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Drug Safety

Introduction

Drugs are the most common factor precipitating the acute attack of porphyrias, and it is essential that people with the acute porphyrias avoid taking any drug which may induce an acute attack . (Of course, if you have porphyria cutanea tarda or erythropoietic protoporphyria, you need not worry as these conditions are not aggravated by drugs.)

Our list contains most drugs available in South Africa at present. Note that new drugs are constantly being introduced, and the absence of a drug from this list does not mean that its safety can be assumed.

The list is presented in two ways: in alphabetical order, and then grouped together into common indications for medication, such as Asthma, Diabetes etc. You can also print out the entire list for your reference. Check back from time to time as we do update it as new information becomes available.

Generic Names and Trade Names

Patients are often confused by the names of drugs. Every drug has two names: an official or generic name, and then one or many trade names which are the names given to their products by the different pharmaceutical companies. Our drug lists contain only generic names, and it is therefore important that you take the trouble to read the package or to ask your doctor or pharmacist for the generic name before consulting our list.

While we take every precaution, we cannot accept any responsibility for adverse experiences arising from the use of our lists.

See our disclaimer.

Topical Preparations are Safe

As a general rule, all topical preparations are safe. Thus drugs which are applied directly to the skin or into the ear and eye, or used for gargling without swallowing, are likely to be safe. Our list omits all agents used only by these routes, and comprises only those intended for systemic use. Care should be taken with rectal and vaginal preparations and drugs which are inhaled, as there may be significant absorption.

Key Status to Terms

The following are the status terms used in the list.

Use Likely to be safe and may be used freely.
Use, but with caution Though safety is not established beyond doubt, the evidence suggests that the drug is unlikely to prove unsafe in practice. It is usually safe to take such a drug.
Use only with extreme caution and if no alternative There is evidence to suggest that the drug may yet prove unsafe in practice, or grounds to suspect this may be so, or too little evidence to suggest that it may be safe. Such drugs should only be used if the expected benefits strongly outweigh the risks. If possible, use an alternative.
Avoid: high risk There is evidence that such drugs have precipitated acute attacks in patients, or other grounds for believing that the risk of an acute attack is high.
Unknown, therefore avoid There is too little evidence to draw a conclusion, and it is wisest to regard the drug as potentially hazardous and avoid its use.

Choosing the Right Drug

No porphyric patient should take any medication unless it is really necessary. Many drug-related problems involve medication which was not strictly necessary in the first place. Beware of compound medications: particularly analgesics:one of the ingredients may be dangerous, even if the others are safe.

When you do need treatment, select drugs in the order above. Before you take any drug in the last three categories, your doctor must be sure that a real need for the drug exists and that no safer alternative is possible; you can also expect to have the choice of drug discussed with you, and you should be properly informed of any risks and give your consent before you take any potentially risky medication.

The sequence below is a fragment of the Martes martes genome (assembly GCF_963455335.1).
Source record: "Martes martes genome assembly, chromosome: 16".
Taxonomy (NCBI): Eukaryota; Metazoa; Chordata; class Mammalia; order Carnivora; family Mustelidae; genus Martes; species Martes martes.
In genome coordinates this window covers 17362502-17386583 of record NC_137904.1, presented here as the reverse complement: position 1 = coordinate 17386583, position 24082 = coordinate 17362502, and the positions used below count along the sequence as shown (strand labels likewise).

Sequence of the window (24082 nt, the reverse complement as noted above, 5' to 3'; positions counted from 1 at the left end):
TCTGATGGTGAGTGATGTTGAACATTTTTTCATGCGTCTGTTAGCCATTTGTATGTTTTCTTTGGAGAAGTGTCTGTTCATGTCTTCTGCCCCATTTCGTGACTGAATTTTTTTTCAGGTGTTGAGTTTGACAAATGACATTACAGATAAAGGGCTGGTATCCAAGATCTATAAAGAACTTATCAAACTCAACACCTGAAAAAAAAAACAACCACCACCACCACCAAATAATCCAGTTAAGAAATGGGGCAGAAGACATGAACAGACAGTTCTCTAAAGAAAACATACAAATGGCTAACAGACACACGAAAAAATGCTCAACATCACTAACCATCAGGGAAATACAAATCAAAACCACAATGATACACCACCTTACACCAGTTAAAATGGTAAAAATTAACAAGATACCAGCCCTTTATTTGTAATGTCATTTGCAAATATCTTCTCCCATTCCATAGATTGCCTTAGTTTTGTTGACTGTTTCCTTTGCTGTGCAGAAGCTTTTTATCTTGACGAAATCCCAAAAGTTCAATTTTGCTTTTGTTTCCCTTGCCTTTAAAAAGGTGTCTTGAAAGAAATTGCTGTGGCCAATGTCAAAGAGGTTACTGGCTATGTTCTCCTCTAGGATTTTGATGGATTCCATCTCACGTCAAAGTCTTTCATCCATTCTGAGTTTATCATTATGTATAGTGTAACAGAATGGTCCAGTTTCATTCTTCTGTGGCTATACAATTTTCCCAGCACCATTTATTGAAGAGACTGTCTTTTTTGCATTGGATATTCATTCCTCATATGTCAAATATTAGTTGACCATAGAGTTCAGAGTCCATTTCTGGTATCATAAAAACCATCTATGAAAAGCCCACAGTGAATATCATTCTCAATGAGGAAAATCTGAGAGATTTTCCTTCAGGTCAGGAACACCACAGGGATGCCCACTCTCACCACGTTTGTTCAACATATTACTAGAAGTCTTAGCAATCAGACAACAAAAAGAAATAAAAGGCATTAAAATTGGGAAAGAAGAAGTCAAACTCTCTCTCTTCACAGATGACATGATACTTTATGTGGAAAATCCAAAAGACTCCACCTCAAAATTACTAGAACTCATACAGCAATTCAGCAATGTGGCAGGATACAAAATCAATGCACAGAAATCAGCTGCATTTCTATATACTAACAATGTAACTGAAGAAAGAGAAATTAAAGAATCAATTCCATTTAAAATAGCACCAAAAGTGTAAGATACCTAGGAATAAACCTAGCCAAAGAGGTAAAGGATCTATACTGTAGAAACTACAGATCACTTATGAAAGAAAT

The Napos Drug Database

The Norwegian Porphyria Centre (NAPOS) has designed an excellent database (in English) detailing drug safety in porphyria. We are in the process of correlating our own recommendations with theirs, and we gratefully acknowledge their work. Our website contains a direct link so that you can, if you wish look up a drug on their database directly.

Choosing the Right Drug for Specific Conditions

Please note that information on prescribing the right drug for some specific conditions, e.g. hypertension, malaria and family planning, is available on the For professionals pages.

How Will You Know if You are Reacting to the Right Medication?

Symptoms of an incipient acute attack

If you develop significant abdominal pain, that is, deep, gnawing pain and discomfort in your abdomen, you need to contact your doctor. This may be the first sign that your porphyria is becoming more active. Under these circumstances, you must not take any more of the medication until you have been absolutely reassured that the pain is not due to porphyria. If the symptoms are compelling, then you should have your urine tested for PBG, but you should not wait for a result before contacting your doctor.

Other symptoms

Any other symptom—heartburn, dizziness, nausea, drowsiness etc.—is unlikely to be as a result of porphyria. Most drugs have side-effects, and people with porphyria are no more prone to these than are normal people. Under these circumstances you may safely continue our medication, provided the side-effects are not in their own right sufficiently severe to force you to stop treatment.

When You are Forced to Take Potentially Dangerous Medication

Under some circumstance your doctor may be forced to prescribe treatment which is not definitely safe, e.g. if you develop TB or cancer. Provided you and your doctor are careful, this seldom gives problems. You need to choose the safest alternative, take your medication as prescribed, avoid taking other and unnecessary potentially dangerous substances at the same time (including alcohol and cannabis), and inform your doctor immediately if you develop pain.